The plan: meet me at the Avalon Hotel and assume an alternate identity.
Whether you’re finding it hard to get out and exercise, drag yourself to work or you’ve been procrastinating about completing that assignment that should have been finished long ago, we’ve all been there. Sometimes it’s hard to find motivation if you lose sight of what it is you’re striving for, so here are some simple tips that should help you to find your motivation again and reach that goal.
- Set a goal of what you want to accomplish in the end and visualise it in your mind in complete detail. If you want to lose ten kilos then visualise yourself weighing less and looking great or if you want to finish writing that book, visualise it sitting on the shelf at the bookstore, your name written on the cover. Having a clear view of what you want to achieve will help you to stay motivated.
- Make a list of the reasons why you want to achieve you goal. Is it for money? For health reasons or for your own personal satisfaction? Having a goal is all well and good but if you don’t know why you’re working towards that goal, then it’s kind of pointless. You must be doing it for a reason.
- When you’ve decided what your end goal is, break it down into smaller targets so it doesn’t seem so overwhelming. Chipping away at your goal over time and taking realistic steps towards it will keep you more motivated than if you were just aiming for the end goal. If you’re losing weight, aim for losing 1 kilo a week or if you’re writing a book, aim to write a chapter a week. Reaching those smaller milestones will inspire you to keep going and don’t forget to reward yourself when you reach them.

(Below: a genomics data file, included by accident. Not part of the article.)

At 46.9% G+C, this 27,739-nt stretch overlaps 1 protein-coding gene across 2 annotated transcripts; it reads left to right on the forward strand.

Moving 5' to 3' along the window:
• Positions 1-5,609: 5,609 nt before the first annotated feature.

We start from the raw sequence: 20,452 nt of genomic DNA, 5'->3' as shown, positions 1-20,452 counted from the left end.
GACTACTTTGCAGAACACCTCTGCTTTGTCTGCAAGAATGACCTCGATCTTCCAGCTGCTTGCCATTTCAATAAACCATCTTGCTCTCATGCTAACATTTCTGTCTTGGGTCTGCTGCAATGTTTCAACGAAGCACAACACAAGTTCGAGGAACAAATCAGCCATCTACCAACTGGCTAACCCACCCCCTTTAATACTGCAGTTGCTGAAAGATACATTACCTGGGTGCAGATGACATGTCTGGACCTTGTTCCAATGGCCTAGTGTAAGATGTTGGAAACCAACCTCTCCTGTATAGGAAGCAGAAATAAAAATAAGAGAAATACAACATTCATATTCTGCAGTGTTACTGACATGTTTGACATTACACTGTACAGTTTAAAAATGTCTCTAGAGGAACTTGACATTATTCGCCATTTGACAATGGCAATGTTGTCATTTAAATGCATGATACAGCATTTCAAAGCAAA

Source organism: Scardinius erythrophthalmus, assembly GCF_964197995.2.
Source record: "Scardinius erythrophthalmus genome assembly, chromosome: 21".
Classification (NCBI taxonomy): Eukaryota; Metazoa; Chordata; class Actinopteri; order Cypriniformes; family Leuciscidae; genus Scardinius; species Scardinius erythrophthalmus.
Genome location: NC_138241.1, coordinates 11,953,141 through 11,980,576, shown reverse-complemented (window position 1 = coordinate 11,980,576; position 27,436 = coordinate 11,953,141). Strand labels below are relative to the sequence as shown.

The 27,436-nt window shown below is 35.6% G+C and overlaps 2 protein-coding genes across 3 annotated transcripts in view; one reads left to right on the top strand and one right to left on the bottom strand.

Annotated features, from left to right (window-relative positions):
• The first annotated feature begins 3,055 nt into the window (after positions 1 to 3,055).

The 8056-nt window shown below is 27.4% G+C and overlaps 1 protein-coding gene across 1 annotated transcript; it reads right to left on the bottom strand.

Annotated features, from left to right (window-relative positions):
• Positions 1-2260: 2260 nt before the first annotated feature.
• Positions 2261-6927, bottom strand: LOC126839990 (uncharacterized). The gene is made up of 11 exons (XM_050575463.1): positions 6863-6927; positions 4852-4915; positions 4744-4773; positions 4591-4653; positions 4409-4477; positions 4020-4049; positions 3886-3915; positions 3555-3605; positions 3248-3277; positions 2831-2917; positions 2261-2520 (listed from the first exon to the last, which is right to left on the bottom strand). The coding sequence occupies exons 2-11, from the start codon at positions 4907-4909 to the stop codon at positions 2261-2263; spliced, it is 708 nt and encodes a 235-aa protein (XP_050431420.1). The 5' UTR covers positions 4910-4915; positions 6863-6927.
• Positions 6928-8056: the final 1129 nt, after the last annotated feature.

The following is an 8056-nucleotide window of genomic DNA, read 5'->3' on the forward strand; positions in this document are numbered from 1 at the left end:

- Have a flexible plan of how you’re going to achieve your goal. You should have a general idea of how you’re going to work towards your goal, but if things don’t go to plan, don’t give up – simply try another tactic. You need to be prepared for speed bumps along the way and then have the determination to overcome them.
- Tell people about your goal who can support you along the way, so if you find that you’re struggling to reach those smaller milestones you’ll have people around you who can encourage to keep going. Having someone else to remind you why you’re working towards your goal can be much more satisfying than hearing it from yourself. Also if you’ve announced to your friends that you’re planning on achieving something, it’s more likely that you’ll try your hardest to make it happen, almost for fear of failing.
- If you find your motivation is lagging perhaps try and think about role models that have succeeded in the past, but not without hard work. Compare what they had to endure to your situation and sometimes this can make yours seems so much more achievable. People who have fought in a war or those who have fought serious illnesses are an inspiration to most, so consider their hard fight to yours.
And if those tips weren’t enough, read these inspirational quotes that are sure to keep you heading on your path to success.
“I have not failed, I’ve just found 10,000 ways that won’t work.” – Thomas Edison
“All our dreams can come true if we have the courage to pursue them.” – Walt Disney